Yet despite his reputation as an unlucky loser, in 1839 the British government in India decided to help this now elderly exile to make a fourth effort. The decision was made chiefly by Lord Auckland, the governor general (as the viceroy was known before 1858), a man who knew little about India, and his chief adviser, Sir William Macnaghten, who knew almost nothing about Afghanistan. Confident that Shuja, whatever his defects, would be a pro-British and anti-Russian ruler, they were determined to eject the current Afghan leader, Dost Mohammad, and replace him with their protégé, if necessary using British troops. Their attempt to do so is the subject of William Dalrymple’s splendid and absorbing new book.3

More experienced and perceptive officials were incredulous when they heard what Auckland and Macnaghten proposed. Alexander Burnes, who had explored Afghanistan and Central Asia, urged them to back Dost Mohammad, an effective ruler keen for an alliance with the British. If he were overthrown, Burnes argued, he and his supporters would become allies of Russia and Persia. Others warned of the practical difficulties of an expedition to bring down Dost Mohammad. It might be easy to install Shuja in Kabul, said Mountstuart Elphinstone, the East India Company official who had led the original delegation, but “maintaining him in a poor, cold, strong and remote country, among a turbulent people like the Afghans,” seemed to him a “hopeless” task. The natives, who would be neutral to start with, would quickly become disaffected and pro-Russian.

Auckland, swayed by Macnaghten, disregarded all such advice and ordered the invasion of Afghanistan at a time when Russia, despite playing “the game” by deploying the odd agent in Central Asia, presented no conceivable threat: its expansion had as yet got no further than the northern shores of the Caspian Sea. Auckland’s army, consisting of 1,000 European troops and 14,000 Indian sepoys, was formidable, and it traveled in style: it included a pack of foxhounds and three hundred camels to carry its wine cellar. The route, via Kandahar, presented such difficulties as salt marshes, where there was no water to drink, and narrow passes, from the tops of which tribesmen could fire or roll boulders down upon the invaders and their enormous array of camp followers.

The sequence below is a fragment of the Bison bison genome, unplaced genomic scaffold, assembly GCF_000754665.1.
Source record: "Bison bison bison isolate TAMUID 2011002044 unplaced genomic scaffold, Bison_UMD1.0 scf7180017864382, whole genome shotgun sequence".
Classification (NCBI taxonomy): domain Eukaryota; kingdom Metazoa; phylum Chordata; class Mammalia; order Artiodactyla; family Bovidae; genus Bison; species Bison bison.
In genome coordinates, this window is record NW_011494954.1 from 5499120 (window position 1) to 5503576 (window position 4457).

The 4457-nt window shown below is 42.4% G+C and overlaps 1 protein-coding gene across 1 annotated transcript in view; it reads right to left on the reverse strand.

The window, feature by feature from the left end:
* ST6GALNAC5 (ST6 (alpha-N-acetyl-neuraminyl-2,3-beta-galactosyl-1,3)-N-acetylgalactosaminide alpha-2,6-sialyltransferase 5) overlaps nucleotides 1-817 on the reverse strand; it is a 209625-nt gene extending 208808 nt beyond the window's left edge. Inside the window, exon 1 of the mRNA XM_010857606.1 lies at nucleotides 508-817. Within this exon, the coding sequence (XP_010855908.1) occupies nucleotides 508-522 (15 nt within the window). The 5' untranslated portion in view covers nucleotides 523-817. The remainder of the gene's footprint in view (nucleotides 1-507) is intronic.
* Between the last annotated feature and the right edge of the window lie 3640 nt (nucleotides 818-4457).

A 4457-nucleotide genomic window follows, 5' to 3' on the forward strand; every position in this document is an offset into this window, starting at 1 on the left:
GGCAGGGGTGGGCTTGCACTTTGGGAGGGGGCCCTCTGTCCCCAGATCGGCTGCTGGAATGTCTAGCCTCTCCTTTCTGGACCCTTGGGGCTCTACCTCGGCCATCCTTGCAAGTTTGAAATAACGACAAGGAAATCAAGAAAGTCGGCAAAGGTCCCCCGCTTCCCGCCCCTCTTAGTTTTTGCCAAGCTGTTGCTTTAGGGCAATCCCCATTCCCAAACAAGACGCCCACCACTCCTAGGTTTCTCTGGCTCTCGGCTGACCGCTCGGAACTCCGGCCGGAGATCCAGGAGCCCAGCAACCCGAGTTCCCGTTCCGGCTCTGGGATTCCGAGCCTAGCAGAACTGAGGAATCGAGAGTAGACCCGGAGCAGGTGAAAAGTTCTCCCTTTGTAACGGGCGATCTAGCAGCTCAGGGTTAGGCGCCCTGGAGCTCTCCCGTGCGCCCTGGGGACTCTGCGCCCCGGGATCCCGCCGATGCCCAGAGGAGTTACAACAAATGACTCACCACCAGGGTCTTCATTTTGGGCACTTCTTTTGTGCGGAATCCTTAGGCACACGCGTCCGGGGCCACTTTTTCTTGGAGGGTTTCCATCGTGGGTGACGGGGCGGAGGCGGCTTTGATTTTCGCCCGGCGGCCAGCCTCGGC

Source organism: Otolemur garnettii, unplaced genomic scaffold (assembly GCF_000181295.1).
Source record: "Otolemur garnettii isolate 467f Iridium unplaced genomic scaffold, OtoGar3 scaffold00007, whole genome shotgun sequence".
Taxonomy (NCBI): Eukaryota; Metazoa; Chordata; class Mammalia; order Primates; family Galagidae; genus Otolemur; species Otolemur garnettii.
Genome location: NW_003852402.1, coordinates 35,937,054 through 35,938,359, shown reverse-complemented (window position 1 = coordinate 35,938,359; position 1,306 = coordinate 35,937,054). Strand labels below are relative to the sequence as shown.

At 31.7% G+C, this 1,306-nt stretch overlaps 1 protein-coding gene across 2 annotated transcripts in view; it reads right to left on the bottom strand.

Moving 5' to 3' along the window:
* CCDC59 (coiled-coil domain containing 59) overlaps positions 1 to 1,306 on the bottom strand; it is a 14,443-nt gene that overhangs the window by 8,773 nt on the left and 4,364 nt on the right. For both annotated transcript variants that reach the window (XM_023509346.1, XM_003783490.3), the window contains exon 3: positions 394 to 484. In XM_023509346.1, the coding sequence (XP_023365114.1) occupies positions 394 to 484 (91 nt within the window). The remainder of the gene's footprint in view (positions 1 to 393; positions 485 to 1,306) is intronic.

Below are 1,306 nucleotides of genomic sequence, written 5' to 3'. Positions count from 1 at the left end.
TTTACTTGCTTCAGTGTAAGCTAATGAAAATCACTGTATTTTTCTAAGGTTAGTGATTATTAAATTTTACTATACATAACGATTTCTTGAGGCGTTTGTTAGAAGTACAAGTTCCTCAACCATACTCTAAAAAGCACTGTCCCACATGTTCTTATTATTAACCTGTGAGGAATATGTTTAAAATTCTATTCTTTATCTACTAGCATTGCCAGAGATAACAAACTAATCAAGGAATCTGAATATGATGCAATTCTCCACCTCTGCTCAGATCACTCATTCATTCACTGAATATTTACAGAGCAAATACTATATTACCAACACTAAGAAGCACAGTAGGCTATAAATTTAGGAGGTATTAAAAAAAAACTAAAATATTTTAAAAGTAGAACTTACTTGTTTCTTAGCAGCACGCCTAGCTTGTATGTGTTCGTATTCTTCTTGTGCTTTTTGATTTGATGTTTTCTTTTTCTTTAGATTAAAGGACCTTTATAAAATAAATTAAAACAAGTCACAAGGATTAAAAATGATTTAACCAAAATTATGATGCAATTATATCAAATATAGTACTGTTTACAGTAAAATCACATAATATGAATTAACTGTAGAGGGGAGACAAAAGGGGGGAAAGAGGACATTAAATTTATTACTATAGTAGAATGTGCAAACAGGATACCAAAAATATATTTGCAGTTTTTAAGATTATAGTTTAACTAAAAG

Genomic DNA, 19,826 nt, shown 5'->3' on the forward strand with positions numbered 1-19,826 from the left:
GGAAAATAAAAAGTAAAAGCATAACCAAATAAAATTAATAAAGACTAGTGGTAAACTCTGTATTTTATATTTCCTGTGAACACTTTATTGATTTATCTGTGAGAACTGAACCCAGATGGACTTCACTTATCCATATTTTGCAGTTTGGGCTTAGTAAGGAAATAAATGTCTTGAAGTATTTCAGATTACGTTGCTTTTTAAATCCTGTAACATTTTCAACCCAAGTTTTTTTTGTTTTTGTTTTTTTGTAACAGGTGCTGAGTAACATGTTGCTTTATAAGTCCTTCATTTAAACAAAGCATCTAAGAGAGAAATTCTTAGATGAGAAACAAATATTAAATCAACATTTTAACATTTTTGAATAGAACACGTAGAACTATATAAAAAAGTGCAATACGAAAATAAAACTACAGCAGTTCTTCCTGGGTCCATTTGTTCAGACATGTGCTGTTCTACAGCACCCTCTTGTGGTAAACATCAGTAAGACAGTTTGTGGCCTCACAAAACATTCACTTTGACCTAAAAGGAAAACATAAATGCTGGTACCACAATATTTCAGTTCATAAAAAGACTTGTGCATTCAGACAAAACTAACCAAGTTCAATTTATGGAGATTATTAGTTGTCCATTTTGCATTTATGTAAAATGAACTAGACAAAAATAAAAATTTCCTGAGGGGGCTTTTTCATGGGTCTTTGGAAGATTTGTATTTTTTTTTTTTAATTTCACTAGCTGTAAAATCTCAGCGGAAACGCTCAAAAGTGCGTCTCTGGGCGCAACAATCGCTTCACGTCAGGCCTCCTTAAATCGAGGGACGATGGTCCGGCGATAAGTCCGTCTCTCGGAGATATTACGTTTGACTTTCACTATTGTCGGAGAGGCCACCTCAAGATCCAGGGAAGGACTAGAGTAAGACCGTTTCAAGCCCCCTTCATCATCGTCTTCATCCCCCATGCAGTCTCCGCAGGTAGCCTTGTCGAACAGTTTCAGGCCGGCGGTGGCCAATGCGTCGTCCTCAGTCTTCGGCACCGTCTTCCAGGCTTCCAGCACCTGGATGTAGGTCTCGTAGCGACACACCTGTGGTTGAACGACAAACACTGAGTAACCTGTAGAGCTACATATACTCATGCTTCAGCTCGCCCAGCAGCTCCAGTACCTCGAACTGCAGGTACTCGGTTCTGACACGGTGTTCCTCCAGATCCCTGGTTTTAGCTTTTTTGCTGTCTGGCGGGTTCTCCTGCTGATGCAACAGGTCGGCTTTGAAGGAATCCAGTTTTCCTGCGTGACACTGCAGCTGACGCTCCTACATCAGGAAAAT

Another impediment was the great Afghan fortress of Ghazni, an embarrassing problem because the state of the roads had persuaded the army to leave its siege guns two hundred miles to the rear. Enterprising sappers, however, were able to blow up a gate and make a breach, and the road to Kabul was soon open. Dost Mohammad fled, leaving the British and their friend Shuja to enter the capital unopposed. On New Year’s Eve Alexander Burnes (who despite his opposition to the invasion was now deputy to its political leader, Macnaghten) threw a party at which he appeared in his native dress of kilt and sporran.